Ska Riksbanken ha finansiell stabilitet som mål vid sidan av prisstabilitet? Enligt Carl B Hamiltons debattartikel i Dagens Industri den 17 juli är svaret ja. Det är till och med en av riksdagen redan etablerad princip, hävdar Hamilton. Riksbankslagen behöver ändras, men bara som en formalitet.
Men Hamilton glömmer att Riksbanken saknar effektiva medel att påverka den finansiella stabiliteten, utom i samband med hanteringen av finansiella kriser. Han glömmer också att regeringen med stöd av sju partier i riksdagen – inklusive Folkpartiet – beslutat att Riksbanken heller inte ska tilldelas några sådana medel. Utan medel varken kan eller bör Riksbanken ha finansiell stabilitet som mål. Continue reading
The Economist writes about Swedish monetary policy in its latest issue: “Subzero conditions – interest rates are back at crisis lows.”
[English translation of "Bra att sänka, men alldeles för sent", blog post on SvD Börsforum.]
It is good that the Riksbank at last lowered the policy rate to 0.25 percent. But it is much too late. For several years, Sweden has had too high a policy rate, too low inflation, and too high unemployment. But better late than never. Continue reading
“Krisen, tillväxten och sysselsättningen” (“The crisis, growth, and employment,” in Swedish), presentation in Almedalen, Visby, July 1, 2014.
“Riksbanken och räntepolitiken” (“The Riksbank and the interest-rate policy,” in Swedish), presentation in Almedalen, Visby, July 1, 2014.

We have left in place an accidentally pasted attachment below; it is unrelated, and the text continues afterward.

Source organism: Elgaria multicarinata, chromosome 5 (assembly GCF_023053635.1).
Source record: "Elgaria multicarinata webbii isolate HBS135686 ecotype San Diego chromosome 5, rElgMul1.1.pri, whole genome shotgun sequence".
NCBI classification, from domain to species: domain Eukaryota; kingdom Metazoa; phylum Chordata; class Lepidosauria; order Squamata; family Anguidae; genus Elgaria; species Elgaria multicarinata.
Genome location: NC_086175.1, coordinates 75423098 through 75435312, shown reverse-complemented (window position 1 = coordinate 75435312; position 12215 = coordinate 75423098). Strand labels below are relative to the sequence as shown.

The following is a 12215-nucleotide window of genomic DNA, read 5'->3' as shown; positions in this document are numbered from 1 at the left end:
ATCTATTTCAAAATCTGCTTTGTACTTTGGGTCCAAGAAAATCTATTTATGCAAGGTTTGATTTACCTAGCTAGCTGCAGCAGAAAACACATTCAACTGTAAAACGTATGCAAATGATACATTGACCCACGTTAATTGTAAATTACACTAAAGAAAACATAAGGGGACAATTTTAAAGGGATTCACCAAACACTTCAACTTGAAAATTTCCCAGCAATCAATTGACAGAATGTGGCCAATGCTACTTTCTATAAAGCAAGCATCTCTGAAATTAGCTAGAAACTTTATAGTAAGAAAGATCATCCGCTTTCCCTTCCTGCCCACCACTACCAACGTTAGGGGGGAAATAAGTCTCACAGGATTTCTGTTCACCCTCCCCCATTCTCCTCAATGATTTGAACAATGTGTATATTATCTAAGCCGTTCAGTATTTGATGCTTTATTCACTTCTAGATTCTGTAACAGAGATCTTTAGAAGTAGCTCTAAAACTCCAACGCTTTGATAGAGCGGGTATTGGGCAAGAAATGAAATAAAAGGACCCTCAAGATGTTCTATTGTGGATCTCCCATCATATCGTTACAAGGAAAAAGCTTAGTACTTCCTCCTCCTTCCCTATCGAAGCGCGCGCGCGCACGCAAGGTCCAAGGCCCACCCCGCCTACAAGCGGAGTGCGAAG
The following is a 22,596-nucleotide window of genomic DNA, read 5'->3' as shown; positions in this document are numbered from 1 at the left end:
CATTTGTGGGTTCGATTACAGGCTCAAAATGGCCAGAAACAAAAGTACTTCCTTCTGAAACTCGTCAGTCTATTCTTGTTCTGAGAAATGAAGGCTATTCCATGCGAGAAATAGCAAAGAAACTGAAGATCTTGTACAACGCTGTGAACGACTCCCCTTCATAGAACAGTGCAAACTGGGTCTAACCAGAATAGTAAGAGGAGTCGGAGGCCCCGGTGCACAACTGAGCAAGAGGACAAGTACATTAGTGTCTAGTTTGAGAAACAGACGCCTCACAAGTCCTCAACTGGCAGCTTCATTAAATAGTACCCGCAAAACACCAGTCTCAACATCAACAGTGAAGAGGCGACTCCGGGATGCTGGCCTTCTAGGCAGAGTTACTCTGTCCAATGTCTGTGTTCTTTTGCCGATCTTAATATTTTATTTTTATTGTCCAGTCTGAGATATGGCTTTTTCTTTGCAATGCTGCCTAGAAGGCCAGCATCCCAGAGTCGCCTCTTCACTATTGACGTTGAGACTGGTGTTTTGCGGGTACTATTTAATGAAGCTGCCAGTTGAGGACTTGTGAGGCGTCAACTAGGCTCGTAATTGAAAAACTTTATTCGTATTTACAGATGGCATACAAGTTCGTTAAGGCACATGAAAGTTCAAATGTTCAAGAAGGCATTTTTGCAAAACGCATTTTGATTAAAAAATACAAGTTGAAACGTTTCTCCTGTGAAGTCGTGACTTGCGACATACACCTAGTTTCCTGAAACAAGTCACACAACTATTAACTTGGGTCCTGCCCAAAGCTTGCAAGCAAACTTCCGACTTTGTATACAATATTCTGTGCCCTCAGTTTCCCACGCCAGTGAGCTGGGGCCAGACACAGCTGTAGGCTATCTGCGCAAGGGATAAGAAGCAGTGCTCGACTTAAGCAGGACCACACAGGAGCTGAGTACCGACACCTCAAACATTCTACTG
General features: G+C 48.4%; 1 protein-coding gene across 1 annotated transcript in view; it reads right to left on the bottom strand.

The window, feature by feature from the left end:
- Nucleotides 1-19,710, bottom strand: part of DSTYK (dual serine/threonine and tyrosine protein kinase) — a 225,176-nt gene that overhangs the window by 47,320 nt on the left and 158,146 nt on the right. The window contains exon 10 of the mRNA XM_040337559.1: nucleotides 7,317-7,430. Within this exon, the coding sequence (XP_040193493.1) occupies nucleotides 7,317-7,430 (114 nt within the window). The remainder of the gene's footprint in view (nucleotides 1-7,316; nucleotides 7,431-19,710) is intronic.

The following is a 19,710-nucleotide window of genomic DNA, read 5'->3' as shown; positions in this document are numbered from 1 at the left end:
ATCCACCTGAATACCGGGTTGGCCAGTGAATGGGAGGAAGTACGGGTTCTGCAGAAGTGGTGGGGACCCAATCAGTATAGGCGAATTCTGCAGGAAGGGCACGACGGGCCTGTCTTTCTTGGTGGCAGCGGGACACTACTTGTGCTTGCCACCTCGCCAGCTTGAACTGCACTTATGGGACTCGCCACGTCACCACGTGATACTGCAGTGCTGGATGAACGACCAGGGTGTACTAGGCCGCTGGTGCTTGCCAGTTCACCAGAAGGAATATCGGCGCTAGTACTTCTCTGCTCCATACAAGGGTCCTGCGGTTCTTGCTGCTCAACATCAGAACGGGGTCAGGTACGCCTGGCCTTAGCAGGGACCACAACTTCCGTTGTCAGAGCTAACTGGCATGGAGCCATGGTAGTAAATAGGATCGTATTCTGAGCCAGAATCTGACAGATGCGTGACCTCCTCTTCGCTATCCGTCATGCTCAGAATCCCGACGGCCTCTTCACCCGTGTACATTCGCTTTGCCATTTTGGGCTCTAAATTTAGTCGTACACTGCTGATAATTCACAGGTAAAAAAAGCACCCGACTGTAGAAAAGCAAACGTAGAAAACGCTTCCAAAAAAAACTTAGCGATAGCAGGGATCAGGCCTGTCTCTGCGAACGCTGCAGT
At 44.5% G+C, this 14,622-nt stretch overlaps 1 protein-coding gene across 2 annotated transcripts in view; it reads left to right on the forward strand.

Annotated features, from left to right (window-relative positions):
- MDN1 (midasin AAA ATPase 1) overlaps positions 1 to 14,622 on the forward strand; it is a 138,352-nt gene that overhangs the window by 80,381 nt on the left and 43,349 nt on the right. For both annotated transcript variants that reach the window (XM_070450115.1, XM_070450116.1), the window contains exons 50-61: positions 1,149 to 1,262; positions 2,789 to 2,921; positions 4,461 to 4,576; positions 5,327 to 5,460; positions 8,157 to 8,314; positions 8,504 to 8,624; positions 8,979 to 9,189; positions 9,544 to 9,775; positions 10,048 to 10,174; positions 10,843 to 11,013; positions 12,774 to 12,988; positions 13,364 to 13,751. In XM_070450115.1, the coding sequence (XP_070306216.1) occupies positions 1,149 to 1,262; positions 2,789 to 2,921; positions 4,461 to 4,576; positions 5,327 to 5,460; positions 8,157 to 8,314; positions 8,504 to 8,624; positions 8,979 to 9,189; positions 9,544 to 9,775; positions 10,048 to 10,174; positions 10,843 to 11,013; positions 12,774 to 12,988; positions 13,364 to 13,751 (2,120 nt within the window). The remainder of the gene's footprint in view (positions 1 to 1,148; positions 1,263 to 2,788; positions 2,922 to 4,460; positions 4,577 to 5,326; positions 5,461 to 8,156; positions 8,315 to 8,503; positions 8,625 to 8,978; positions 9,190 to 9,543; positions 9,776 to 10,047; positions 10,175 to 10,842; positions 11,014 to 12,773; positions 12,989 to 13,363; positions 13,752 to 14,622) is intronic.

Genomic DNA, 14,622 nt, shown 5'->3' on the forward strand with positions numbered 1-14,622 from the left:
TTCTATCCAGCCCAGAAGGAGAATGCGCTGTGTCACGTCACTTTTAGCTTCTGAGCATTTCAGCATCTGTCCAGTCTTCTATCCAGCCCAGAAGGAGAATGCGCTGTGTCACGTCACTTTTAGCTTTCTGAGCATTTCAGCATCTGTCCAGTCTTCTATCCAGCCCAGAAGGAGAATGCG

Article in Fastighetsnytt (in Swedish).
“Överdriver Riksbanken problemet med hushållens skulder?” (“Does the Riksbank exaggerate the problem with household debt?”, in Swedish), presentation in Almedalen, Visby, June 30, 2014.
[English translation of Ekonomistas post.]
In a new paper, ”Why Leaning Against the Wind is the Wrong Monetary Policy for Sweden,” which was presented at an NBER conference in Tokyo, June 20-21, I explain and summarize why leaning against the wind is the wrong monetary policy in Sweden. According to the Riksbank’s own calculations, the benefit of this policy, in the form of lower risks from household debt, is completely insignificant compared to the cost in terms of higher unemployment and lower inflation. Since inflation has fallen much below the inflation target and households’ inflation expectations, the policy has instead actually increased households’ real debt burden and, if anything, increased any risks from the debt. Thereby, it has made more difficult the work of Finansinspektionens (FI, the Swedish FSA) to reduce any such risks. Continue reading
This is an English translation of an Ekonomistas post published on June 16, 2014.
During the week of June 2, 2014, Finansinspektionen (FI, the Swedish Financial Supervisory Authority) presented its report on financial stability, Stability in the Financial System, which is objective and balanced. During the same week, an IMF mission, as part of the regular Article IV consultation with member states, presented the mission’s Concluding Statement on the Swedish economy and economic policy. That statement is unfortunately partial and biased. The contrast between FI’s report and the mission’s statement could hardly be greater. Continue reading